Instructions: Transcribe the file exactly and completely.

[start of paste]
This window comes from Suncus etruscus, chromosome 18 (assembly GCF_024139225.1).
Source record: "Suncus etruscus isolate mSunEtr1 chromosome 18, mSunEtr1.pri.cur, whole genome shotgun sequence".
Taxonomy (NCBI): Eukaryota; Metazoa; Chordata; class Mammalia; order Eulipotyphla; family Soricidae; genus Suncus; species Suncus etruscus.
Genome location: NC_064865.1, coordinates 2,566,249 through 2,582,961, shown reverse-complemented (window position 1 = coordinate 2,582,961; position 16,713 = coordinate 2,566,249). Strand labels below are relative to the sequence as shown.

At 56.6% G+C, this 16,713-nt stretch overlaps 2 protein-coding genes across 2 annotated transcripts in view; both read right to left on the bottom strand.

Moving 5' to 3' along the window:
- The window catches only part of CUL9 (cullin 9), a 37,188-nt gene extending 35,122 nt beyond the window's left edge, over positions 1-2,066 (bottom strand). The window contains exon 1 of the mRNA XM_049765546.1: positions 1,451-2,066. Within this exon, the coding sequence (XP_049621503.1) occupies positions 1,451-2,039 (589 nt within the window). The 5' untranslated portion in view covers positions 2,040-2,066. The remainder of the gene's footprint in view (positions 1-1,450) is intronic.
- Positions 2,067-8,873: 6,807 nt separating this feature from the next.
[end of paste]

This window comes from Suncus etruscus, chromosome 18 (assembly GCF_024139225.1).
Source record: "Suncus etruscus isolate mSunEtr1 chromosome 18, mSunEtr1.pri.cur, whole genome shotgun sequence".
Taxonomy (NCBI): Eukaryota; Metazoa; Chordata; class Mammalia; order Eulipotyphla; family Soricidae; genus Suncus; species Suncus etruscus.
Genome location: NC_064865.1, coordinates 2,566,249 through 2,582,961, shown reverse-complemented (window position 1 = coordinate 2,582,961; position 16,713 = coordinate 2,566,249). Strand labels below are relative to the sequence as shown.

At 56.6% G+C, this 16,713-nt stretch overlaps 2 protein-coding genes across 2 annotated transcripts in view; both read right to left on the bottom strand.

Moving 5' to 3' along the window:
- The window catches only part of CUL9 (cullin 9), a 37,188-nt gene extending 35,122 nt beyond the window's left edge, over positions 1-2,066 (bottom strand). The window contains exon 1 of the mRNA XM_049765546.1: positions 1,451-2,066. Within this exon, the coding sequence (XP_049621503.1) occupies positions 1,451-2,039 (589 nt within the window). The 5' untranslated portion in view covers positions 2,040-2,066. The remainder of the gene's footprint in view (positions 1-1,450) is intronic.
- Positions 2,067-8,873: 6,807 nt separating this feature from the next.